[LMB] why we still need paper books
mmegaera at nwlink.com
Tue Sep 20 18:14:38 BST 2011
> In summary, I'd expect that the desires of those with money will drive the
> market as it always has. Yet, I'd expect fall-through to poor people to
> stay as good as it is, now, or improve with the changeover to e-books.
> Your thoughts?
My thoughts as a former librarian is that you're way too optimistic about
the fall-through. Seanan McGuire's original post (the link I posted that
started this discussion) talks about how she grew up in what sounds
appallingly like Vorbarr Sultana's Caravanserai, and how the problem was at
least as much keeping anything of any value from getting taken away (stolen,
grabbed by bullies) as it was acquiring it in the first place. Not to
mention that the number of ebook readers needed without the availability of
paper books would be far beyond any public library's financial capability to
provide them, even assuming they drop to the price of a hardback any time
soon, which I don't see happening. Maybe to the price of a decent coffee
I do agree with you about it being the people with the money driving the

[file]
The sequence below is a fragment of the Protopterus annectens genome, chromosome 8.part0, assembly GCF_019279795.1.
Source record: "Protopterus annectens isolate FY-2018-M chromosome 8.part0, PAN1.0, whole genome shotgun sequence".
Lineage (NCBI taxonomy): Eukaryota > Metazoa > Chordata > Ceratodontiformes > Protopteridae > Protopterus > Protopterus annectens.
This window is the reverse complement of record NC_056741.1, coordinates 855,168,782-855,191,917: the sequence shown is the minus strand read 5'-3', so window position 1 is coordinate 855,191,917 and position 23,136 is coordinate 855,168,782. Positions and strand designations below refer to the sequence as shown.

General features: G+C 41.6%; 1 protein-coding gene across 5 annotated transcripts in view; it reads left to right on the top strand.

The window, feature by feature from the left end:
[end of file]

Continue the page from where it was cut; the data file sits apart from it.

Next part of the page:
market. But libraries *are* a substantial part of those "people with the
money," and I suspect they'll want to keep paper as long as they can because
of the sheer logistics.
And I agree with Pat about the Great Recession not being anywhere near
over -- my brother-in-law and I had an argument about that. He insisted on
the economists' narrow definition of a recession. I insist that the
recession (depression?) isn't over until the unemployment rate goes down
below a reasonable figure. Jobless recovery? There is no such thing. The
one word negates the other.
who knows a lot of people whose only internet access is at the library --
and a good many who don't even use that for a lot of good reasons
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